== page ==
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ShoeCon Charity Conference

August 24th, 2010 Comments off

Hi all, just wanted to get this out there for any of you who may be in the ATL area or able to get here on September 18, 2010. A few weeks ago, the ATL Infosec community lost one of our own, Matthew Shoemaker. He co-hosted the Infosec Daily Podcast with Rick Hayes, and was known to many in the community (including DC404 peeps).

Rick asked me to help get the word out on this charity event – essentially a fund-raising effort to help Matthew’s family, which is being hosted in association with the DC404 September meeting. I will be out of town, but anyone who can contribute or attend is encouraged to. I checked out the lineup, it looks excellent – so attend if you can!

Site is here: http://www.shoecon.org/

Categories: Information Security Tags:

Infosec Mysteries, vol. 1

August 10th, 2010 2 comments

For those of us who have been in the infosec field for a while, we see a never-ending stream of weird behaviors and situations over the years that just don’t make any sense. Despite our best efforts to be optimistic, understanding, and “business-oriented”, there are a number of “infosec mysteries” that boggle the mind and assault the senses. Forthwith, I give you…Infosec Mysteries Volume 1.

1. Why are users still clicking on random attachments? Especially if the email is from someone they do not know, have never heard of, or purports to be one of their long-lost friends on Facebook?! This is undoubtedly one of the world’s greatest mysteries – how do we cure stupid? Many cars of convicted drunk drivers are equipped with alcohol sensors that detect blood alcohol level before they will properly start. Can we implement something similar for chronic offenders that hack, slash, and click their way to digital Armageddon? Is there a class of people out there that just cannot be trusted to use computers responsibly? This is similar to smoking in public for me – your exhaled smoke can have a negative effect on my health. Well, when these kinds of folks’ systems join the ranks of a bot army, it affects us, as well.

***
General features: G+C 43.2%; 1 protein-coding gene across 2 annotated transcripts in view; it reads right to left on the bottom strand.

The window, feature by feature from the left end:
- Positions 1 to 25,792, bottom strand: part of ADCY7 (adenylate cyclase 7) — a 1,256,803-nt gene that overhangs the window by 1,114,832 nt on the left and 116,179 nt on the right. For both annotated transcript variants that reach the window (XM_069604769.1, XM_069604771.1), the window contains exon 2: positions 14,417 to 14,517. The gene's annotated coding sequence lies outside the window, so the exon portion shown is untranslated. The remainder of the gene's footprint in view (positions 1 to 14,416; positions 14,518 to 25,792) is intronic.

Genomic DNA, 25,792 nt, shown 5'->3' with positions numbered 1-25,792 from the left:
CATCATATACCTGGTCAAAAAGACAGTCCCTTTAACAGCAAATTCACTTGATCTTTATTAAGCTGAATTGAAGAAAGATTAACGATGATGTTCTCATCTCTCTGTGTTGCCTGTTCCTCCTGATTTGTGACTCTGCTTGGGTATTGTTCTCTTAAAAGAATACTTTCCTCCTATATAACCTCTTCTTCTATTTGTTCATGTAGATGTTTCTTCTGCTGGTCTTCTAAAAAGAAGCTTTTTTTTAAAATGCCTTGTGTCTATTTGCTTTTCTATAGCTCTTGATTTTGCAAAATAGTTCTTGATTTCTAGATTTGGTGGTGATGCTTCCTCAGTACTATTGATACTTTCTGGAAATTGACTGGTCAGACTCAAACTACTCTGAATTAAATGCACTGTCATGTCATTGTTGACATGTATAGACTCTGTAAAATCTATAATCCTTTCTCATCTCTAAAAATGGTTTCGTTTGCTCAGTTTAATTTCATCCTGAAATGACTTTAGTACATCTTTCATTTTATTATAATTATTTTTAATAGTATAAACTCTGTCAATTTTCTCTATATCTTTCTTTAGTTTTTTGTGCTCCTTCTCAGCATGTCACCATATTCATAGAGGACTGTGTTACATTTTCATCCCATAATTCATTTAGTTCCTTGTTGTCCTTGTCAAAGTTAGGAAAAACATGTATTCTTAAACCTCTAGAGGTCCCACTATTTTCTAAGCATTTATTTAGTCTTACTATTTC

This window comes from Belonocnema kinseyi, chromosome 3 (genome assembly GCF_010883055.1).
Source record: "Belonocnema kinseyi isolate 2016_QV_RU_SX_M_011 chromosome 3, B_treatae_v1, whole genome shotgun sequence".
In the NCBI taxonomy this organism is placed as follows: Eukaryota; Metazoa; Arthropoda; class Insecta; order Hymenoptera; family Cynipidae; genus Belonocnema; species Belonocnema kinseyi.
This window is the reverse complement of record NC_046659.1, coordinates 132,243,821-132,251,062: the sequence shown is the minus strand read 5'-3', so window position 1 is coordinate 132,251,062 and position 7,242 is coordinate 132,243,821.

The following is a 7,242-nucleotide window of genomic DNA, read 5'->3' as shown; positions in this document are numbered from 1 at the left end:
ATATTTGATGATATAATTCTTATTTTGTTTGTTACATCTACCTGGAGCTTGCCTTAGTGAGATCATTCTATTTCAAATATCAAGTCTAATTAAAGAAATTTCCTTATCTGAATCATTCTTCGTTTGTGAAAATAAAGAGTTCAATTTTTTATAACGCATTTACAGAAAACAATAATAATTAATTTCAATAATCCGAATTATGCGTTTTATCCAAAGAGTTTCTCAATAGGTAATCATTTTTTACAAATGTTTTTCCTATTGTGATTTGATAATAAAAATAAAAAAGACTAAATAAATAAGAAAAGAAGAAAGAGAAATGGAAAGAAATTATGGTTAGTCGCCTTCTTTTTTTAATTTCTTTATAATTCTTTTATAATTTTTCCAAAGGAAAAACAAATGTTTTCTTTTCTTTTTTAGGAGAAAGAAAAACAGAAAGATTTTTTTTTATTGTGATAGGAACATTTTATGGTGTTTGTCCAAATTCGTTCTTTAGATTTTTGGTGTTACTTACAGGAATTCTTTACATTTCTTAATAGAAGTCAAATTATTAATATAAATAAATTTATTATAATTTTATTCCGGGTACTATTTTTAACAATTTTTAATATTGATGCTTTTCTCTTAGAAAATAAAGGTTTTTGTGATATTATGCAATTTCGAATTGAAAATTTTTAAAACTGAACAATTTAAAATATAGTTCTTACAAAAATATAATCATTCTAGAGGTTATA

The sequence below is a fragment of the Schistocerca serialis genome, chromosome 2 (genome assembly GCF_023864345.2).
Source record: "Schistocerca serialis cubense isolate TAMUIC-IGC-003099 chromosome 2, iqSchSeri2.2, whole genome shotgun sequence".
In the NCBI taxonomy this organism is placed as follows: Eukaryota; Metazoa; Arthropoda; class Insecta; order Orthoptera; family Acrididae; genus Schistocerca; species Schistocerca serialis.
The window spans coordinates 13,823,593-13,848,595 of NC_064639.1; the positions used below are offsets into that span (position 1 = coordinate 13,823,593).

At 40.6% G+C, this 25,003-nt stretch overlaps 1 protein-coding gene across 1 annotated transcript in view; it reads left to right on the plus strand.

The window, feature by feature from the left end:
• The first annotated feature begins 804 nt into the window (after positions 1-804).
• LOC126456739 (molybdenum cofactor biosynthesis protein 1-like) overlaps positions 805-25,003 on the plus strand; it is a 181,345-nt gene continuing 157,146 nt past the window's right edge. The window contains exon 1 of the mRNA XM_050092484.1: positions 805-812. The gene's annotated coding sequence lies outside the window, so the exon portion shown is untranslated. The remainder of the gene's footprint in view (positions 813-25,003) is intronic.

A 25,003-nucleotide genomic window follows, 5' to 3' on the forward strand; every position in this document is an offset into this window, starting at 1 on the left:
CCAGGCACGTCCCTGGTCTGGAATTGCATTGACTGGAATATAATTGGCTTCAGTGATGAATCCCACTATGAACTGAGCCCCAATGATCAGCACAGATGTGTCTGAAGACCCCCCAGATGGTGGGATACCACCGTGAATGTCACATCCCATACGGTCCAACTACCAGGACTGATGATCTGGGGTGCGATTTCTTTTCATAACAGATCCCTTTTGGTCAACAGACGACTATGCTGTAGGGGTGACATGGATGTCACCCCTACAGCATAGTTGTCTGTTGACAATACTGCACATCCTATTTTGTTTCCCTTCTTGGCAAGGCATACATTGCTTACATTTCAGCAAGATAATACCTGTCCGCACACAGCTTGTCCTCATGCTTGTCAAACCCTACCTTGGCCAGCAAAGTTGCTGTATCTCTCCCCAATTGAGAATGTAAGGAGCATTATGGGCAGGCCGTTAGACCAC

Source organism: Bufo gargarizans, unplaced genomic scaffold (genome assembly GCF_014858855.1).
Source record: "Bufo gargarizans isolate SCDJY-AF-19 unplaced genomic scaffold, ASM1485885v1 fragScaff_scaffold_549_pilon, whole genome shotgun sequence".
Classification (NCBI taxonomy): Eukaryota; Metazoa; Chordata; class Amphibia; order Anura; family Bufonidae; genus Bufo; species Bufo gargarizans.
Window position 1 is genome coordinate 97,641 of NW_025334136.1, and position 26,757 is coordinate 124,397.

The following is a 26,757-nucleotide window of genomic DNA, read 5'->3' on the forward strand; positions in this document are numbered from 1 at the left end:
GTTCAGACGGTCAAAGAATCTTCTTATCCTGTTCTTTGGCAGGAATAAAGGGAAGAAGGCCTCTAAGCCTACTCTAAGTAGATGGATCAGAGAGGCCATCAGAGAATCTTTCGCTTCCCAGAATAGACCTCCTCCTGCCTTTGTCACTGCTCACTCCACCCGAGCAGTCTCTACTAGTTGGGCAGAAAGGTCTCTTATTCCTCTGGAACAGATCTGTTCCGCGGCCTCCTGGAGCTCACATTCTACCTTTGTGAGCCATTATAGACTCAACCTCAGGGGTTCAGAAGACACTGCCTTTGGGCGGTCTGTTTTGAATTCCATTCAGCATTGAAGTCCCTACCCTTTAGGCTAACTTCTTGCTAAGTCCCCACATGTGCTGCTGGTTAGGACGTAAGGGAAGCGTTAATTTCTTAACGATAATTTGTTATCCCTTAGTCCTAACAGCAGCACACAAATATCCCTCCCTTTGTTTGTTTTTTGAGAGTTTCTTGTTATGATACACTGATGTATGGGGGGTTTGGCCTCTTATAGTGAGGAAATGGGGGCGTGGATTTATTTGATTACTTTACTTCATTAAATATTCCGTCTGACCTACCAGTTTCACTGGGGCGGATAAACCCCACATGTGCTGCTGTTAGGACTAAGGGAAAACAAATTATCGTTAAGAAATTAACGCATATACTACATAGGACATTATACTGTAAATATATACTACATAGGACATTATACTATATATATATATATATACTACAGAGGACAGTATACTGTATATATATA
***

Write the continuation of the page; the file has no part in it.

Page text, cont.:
2. For all the intrusion detection systems I encounter in organizations, I estimate that 65% are used very little, even going so far as to call them “shelfware”. In addition, most staff using IDS today, that I encounter, are not properly customizing rule sets or even venturing to create their own rules, trusting the default rule sets and updates later provided by the vendor. So here’s the mystery – why the $%&! would you spend 5-6 figures (or more) on equipment that can act as cornerstones of your network monitoring capabilities and a) not get trained properly on how to use the stuff to its potential, and b) just ignore it after a period of time? I’ve seen this same phenomenon occur with other gear, but never so often as IDS.

3. So you’ve made an “investment” in antivirus. Who gives a shit? The stuff is CRAP, and it is BROKEN. The mystery – why are you not clamoring for, nay, DEMANDING, a whitelist solution? NOW!!?? With the proliferation of malware today, you are dealing with a new variant added to a “blacklist” every few seconds. Sounds really sustainable. Yep.

4. Here’s another doozie – the gradual desensitization of the public. In fact, this could be the greatest mystery on this list – how can TJ Maxx lose millions of credit card numbers, go through a scandalous public debacle, and actually see its share price go UP? The media has helped desensitize the public, unfortunately – “ho hum, another big data breach”. And we as security professionals have now come to realize that outrage is ephemeral. Ouch.

Categories: Information Security, Rants Tags: